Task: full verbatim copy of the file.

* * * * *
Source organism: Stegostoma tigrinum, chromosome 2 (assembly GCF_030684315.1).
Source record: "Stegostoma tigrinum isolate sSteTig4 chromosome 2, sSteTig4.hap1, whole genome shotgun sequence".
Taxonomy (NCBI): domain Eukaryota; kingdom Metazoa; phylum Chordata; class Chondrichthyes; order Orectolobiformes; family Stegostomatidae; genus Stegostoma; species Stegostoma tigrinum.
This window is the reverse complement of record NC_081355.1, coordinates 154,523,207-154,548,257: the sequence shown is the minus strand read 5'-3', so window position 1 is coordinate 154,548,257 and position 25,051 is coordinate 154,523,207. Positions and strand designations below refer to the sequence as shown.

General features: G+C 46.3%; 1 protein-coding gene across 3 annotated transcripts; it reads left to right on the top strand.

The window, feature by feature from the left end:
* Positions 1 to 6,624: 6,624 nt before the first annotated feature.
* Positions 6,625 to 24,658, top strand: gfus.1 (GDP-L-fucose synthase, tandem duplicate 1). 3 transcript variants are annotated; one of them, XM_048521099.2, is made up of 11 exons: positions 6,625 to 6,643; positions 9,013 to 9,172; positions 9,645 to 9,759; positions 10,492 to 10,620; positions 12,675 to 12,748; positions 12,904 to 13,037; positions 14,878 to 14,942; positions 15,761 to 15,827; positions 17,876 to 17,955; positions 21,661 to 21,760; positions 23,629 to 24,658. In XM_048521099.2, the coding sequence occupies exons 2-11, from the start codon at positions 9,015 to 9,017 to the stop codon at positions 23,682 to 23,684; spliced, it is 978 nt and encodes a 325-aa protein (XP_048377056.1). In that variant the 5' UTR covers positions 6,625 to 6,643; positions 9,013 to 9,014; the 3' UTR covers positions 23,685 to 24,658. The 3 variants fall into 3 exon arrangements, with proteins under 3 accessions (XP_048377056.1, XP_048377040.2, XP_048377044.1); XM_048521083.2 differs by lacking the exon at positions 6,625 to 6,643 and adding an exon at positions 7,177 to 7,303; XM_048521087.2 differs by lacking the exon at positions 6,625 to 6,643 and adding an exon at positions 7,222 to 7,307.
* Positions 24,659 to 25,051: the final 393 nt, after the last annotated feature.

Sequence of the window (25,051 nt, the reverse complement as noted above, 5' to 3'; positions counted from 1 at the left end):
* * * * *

Source organism: Stegostoma tigrinum, chromosome 2 (assembly GCF_030684315.1).
Source record: "Stegostoma tigrinum isolate sSteTig4 chromosome 2, sSteTig4.hap1, whole genome shotgun sequence".
Taxonomy (NCBI): domain Eukaryota; kingdom Metazoa; phylum Chordata; class Chondrichthyes; order Orectolobiformes; family Stegostomatidae; genus Stegostoma; species Stegostoma tigrinum.
This window is the reverse complement of record NC_081355.1, coordinates 154,523,207-154,548,257: the sequence shown is the minus strand read 5'-3', so window position 1 is coordinate 154,548,257 and position 25,051 is coordinate 154,523,207. Positions and strand designations below refer to the sequence as shown.

General features: G+C 46.3%; 1 protein-coding gene across 3 annotated transcripts; it reads left to right on the top strand.

The window, feature by feature from the left end:
* Positions 1 to 6,624: 6,624 nt before the first annotated feature.
* Positions 6,625 to 24,658, top strand: gfus.1 (GDP-L-fucose synthase, tandem duplicate 1). 3 transcript variants are annotated; one of them, XM_048521099.2, is made up of 11 exons: positions 6,625 to 6,643; positions 9,013 to 9,172; positions 9,645 to 9,759; positions 10,492 to 10,620; positions 12,675 to 12,748; positions 12,904 to 13,037; positions 14,878 to 14,942; positions 15,761 to 15,827; positions 17,876 to 17,955; positions 21,661 to 21,760; positions 23,629 to 24,658. In XM_048521099.2, the coding sequence occupies exons 2-11, from the start codon at positions 9,015 to 9,017 to the stop codon at positions 23,682 to 23,684; spliced, it is 978 nt and encodes a 325-aa protein (XP_048377056.1). In that variant the 5' UTR covers positions 6,625 to 6,643; positions 9,013 to 9,014; the 3' UTR covers positions 23,685 to 24,658. The 3 variants fall into 3 exon arrangements, with proteins under 3 accessions (XP_048377056.1, XP_048377040.2, XP_048377044.1); XM_048521083.2 differs by lacking the exon at positions 6,625 to 6,643 and adding an exon at positions 7,177 to 7,303; XM_048521087.2 differs by lacking the exon at positions 6,625 to 6,643 and adding an exon at positions 7,222 to 7,307.
* Positions 24,659 to 25,051: the final 393 nt, after the last annotated feature.

Sequence of the window (25,051 nt, the reverse complement as noted above, 5' to 3'; positions counted from 1 at the left end):